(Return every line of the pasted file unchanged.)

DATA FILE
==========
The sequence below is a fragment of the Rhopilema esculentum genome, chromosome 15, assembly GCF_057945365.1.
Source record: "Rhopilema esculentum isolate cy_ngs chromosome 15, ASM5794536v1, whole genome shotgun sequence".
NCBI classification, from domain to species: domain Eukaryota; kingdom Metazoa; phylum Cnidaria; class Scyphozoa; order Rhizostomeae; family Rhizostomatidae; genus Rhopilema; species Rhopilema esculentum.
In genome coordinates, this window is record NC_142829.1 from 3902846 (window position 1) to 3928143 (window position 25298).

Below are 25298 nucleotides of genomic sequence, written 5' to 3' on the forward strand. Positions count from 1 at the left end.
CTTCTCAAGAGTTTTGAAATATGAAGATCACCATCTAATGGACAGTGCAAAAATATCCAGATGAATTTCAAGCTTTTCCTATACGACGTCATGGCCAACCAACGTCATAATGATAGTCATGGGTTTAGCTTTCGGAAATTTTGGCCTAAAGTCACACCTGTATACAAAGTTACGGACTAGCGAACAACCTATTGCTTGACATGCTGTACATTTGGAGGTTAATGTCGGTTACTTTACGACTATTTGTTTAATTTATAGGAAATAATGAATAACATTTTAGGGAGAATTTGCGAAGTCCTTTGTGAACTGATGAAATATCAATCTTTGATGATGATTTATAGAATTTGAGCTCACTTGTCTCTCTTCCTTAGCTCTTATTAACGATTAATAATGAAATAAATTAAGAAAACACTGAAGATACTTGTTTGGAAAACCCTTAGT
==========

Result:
The sequence below is a fragment of the Rhopilema esculentum genome, chromosome 15, assembly GCF_057945365.1.
Source record: "Rhopilema esculentum isolate cy_ngs chromosome 15, ASM5794536v1, whole genome shotgun sequence".
NCBI classification, from domain to species: domain Eukaryota; kingdom Metazoa; phylum Cnidaria; class Scyphozoa; order Rhizostomeae; family Rhizostomatidae; genus Rhopilema; species Rhopilema esculentum.
In genome coordinates, this window is record NC_142829.1 from 3902846 (window position 1) to 3928143 (window position 25298).

Below are 25298 nucleotides of genomic sequence, written 5' to 3' on the forward strand. Positions count from 1 at the left end.
CTTCTCAAGAGTTTTGAAATATGAAGATCACCATCTAATGGACAGTGCAAAAATATCCAGATGAATTTCAAGCTTTTCCTATACGACGTCATGGCCAACCAACGTCATAATGATAGTCATGGGTTTAGCTTTCGGAAATTTTGGCCTAAAGTCACACCTGTATACAAAGTTACGGACTAGCGAACAACCTATTGCTTGACATGCTGTACATTTGGAGGTTAATGTCGGTTACTTTACGACTATTTGTTTAATTTATAGGAAATAATGAATAACATTTTAGGGAGAATTTGCGAAGTCCTTTGTGAACTGATGAAATATCAATCTTTGATGATGATTTATAGAATTTGAGCTCACTTGTCTCTCTTCCTTAGCTCTTATTAACGATTAATAATGAAATAAATTAAGAAAACACTGAAGATACTTGTTTGGAAAACCCTTAGT